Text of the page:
I had a useful, or rather interesting, conversation with a doctor (the medical kind) a couple weeks ago that led me to thinking a bit about things I had already discussed to a certain degree with my students in the past. To set the stage, this doctor is a non-native English speaker whose spoken English is just shy of fluent.
Basically, he identified one of the most important sub-surface things to remember about writing: it is not natural.
Yes. Writing is an unnatural act. It is a technology.
Speaking is natural. We don’t really have to be taught how to speak. We have to be taught how to speak intelligibly in a given language, but from very early on (perhaps, arguably, even within seconds of birth), we communicate orally. It is an instinct.
On the other hand, writing is something we spend years figuring out at even the most basic level. For the most part, a child doesn’t understand letters or words until somewhere between 12 to 36 months, even then building a written vocabulary takes years (or never ends).
I think part of the unnaturalness of writing is that it uses the mental and physical capacities of the body in a very complex and non-intuitive fashion. Letters need to be remembered, the position of letters to make words needs to be recalled, the speaking element of vocabulary and syntax needs to be employed, and the hand needs to form the letters through fine muscle control. At the very least.
At the same time, the writer has to be conscious of the words in a different way. When we speak, the audience is typically present, giving us visual cues through body language or blatant questions and comments. When we write, we must be both writer and reader simultaneously. We must be aware not only of what we’re trying to convey, but also of how the reader will receive the information, what extra information (s)he might need, what explanation must be present, and what might be dull or exciting to a given audience. This requires a certain level of both imagination and role-playing that, I think, many people find difficult. I suppose a certain level of empathy is implied as well, in order to put oneself in the reader’s position.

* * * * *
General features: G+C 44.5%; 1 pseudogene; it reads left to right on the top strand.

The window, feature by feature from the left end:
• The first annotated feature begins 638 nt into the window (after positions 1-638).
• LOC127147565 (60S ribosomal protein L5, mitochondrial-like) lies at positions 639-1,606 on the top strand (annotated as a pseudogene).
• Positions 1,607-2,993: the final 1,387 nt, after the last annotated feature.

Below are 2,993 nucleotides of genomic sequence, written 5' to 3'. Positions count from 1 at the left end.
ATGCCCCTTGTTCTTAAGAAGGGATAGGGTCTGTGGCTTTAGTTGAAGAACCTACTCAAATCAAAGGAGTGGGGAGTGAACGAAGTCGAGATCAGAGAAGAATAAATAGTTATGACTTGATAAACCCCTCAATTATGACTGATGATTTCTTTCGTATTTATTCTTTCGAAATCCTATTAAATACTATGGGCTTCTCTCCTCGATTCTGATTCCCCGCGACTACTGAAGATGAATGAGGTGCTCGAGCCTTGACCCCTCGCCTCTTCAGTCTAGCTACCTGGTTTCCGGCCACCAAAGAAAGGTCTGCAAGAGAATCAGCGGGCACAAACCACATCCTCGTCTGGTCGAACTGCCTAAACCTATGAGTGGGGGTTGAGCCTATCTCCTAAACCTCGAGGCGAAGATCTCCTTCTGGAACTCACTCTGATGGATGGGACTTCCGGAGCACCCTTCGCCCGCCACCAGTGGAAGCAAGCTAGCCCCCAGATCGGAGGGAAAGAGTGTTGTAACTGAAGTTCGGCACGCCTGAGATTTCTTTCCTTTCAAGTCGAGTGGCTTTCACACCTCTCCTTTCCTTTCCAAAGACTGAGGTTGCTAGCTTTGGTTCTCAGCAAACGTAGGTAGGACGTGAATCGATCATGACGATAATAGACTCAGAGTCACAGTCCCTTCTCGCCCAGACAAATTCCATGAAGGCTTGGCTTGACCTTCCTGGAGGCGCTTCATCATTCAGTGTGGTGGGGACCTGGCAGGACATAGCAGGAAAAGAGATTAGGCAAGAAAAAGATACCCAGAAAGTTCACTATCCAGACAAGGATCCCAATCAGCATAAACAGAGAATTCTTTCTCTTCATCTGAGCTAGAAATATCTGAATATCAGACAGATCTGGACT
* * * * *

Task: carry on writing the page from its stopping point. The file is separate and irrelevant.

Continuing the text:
“When you write a story, you’re telling yourself the story [. . .] When you rewrite your main job is taking out all the things that are not the story.” -Stephen King, On Writing
(In short: the first draft is for you, the second and further drafts are for the reader. I’m not a fan of King, or most of his writing methods, but this point is, I think, a useful one buried in the “slurry”.)
One thing that I find helps students, at least, is thinking of the first draft as a conversation. Because speaking is instinctive, I think it helps to imagine oneself in a conversation telling the story (or discussing the subject of an essay). That can get words down on paper (or on screen) for the first draft, even if they are complete junk. The junk can always be revised and fixed, a blank page is just a blank page.